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This is the year that the game was better than the commercials. In fact, the game was a 10. But absolutely none of the spots were. It's hard not to suspect that a lot of these commercials were created and produced to impress the advertising creative community. That's not all bad. But it is mostly bad.

Of course, we could be biased. We hate the fact that we watched other agencies' spots. There wasn't a single Martin Agency commercial in the whole game. So everything we say should be taken with a grain of salt: we're flat-out jealous.

MIKE "Bulldozer" HUGHES (l)

President/Chief Creative Director

HAL "Roadrunner" TENCH (r)

Executive Vice President/Group Creative Director

The Martin Agency

Richmond, Virginia

Client: Budweiser

Agency: Goodby Silverstein & Partners

Director: Tom Routson, Goodby Silverstein & Partners/ Digital Domain

The very best thing about this campaign, of course, is that it's not the Bud Bowl. In fact, this is actually very good stuff, better than any of the lame frog follow-ups since the original "Bud. Weis. Er." And the Borscht Belt Bud lizards are, of course, a hell of a lot more interesting than the Bud chairman. (Mr. Busch, sorry, but you're no Peter Coors.)

Client: Nike; Nike F.I.T

Agency: Wieden & Kennedy, Portland; Goodby Silverstein & Partners, San Francisco

Directors: Josh Taft, Satellite; Jeffrey Plansker, Propaganda; Anthony Hoffman, Propaganda; Neil Abramson, Palomar; and Frank Ockensels, Mars (Nike). Andrew Douglas, Satellite (Nike F.I.T.)

Come see the softer side of Nike. Nobody produces spots more beautifully than Nike's two great agencies. Those Wieden and Goodby folks just don't get it wrong when it counts. These spots (Wieden & Kennedy's above) look fabulous -- by far the best looking of the game. But how does anybody compete with the legendary Nike spots of the past?

We also like the NBC "Working" promo parody of the "I Can" spot. We're pretty sure we like it better than Phil Knight does.

Client: FedEx

Agency: BBDO/New York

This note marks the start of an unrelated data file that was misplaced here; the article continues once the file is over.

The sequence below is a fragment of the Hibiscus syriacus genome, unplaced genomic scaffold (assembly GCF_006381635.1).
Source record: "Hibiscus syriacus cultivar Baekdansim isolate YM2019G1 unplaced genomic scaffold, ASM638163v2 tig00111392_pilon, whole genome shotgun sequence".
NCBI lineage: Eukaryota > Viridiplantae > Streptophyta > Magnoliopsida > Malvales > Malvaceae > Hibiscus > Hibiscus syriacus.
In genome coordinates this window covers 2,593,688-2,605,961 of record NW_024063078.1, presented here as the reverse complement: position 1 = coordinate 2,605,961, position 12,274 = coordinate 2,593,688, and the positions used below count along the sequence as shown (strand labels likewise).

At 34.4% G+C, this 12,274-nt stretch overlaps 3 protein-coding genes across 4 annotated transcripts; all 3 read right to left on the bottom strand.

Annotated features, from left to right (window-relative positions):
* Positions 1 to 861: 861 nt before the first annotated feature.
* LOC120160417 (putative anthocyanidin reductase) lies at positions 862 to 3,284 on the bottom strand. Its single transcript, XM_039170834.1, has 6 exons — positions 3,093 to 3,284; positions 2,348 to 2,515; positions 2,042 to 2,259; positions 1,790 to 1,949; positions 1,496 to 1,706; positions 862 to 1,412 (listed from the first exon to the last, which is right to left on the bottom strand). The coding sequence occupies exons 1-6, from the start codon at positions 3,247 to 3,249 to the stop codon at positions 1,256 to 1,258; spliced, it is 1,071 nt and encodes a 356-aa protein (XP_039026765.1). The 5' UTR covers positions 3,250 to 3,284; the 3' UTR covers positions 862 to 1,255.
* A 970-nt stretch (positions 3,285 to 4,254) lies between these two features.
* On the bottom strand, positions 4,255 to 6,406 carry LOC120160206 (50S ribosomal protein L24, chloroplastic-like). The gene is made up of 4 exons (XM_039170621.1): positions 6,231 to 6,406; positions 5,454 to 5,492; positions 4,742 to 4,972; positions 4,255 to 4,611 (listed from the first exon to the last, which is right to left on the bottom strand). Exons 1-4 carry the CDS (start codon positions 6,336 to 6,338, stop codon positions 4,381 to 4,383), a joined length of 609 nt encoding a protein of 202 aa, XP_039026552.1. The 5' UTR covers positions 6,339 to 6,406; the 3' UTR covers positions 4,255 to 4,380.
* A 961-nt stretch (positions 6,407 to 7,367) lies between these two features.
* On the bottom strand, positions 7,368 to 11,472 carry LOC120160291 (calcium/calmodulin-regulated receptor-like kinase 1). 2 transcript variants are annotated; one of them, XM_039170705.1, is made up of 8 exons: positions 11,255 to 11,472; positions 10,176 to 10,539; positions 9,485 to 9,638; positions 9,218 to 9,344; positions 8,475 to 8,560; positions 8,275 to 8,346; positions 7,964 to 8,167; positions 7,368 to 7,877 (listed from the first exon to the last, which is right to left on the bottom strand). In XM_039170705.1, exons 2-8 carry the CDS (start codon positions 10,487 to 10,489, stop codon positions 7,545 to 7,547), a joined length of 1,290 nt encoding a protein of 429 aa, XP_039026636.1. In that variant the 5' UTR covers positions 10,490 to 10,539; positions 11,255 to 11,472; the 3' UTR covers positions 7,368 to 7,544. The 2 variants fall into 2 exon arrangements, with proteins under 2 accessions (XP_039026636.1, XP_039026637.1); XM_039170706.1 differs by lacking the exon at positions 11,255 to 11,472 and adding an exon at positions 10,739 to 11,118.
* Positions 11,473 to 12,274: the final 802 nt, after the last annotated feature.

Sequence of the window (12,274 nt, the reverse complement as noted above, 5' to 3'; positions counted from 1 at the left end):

A lot of our friends at the agency don't like this spot as much as we do. It's nothing but color bars, because whoever sent the commercial to the TV station didn't use FedEx. Yes, it is a variation of a theme we've seen before, but everybody else is screaming and yelling and throwing money around like mad and then this nice little spot comes along and has us riveted to the screen.

Client: Intel

Agency: Euro RSCG DSW Partners

Director: Allan van Rijn, RSA/USA

How can such a smart company make such stupid commercials? What are they talking about? Getting viewer votes on the Internet is a cool idea, we suppose, but it's not a relevant idea. Are we the only people not charmed by those space-suit idiots?

Client: Pepsi

Agency: BBDO/New York

Director: Kinka Usher, House of Usher

Pepsi's at its best when it's funny and irreverent. And when Pepsi's at its best, almost no one's better. Overall, though, this is not one of Pepsi's better years. The spots don't seem to have the voice quite right. More important, they're not funny enough. Although, we must confess, we did like the first two thirds of the "Goose" spot, the one with the skyboarder and the extreme bird.

Client: Visa

Agency: BBDO/New York

Director: David Cornell, Headquarters

The elephant story, where the little girl wants a real one and settles for a huge stuffed one, had us going. Mike likes warm spots like these more than Hal does, but we both think this is the kind of commercial that appeals to the real human beings out there. The people who make all those big, expensive, meaningless high-tech and financial services commercials should be forced to watch this one over and over again until they realize just how bad their

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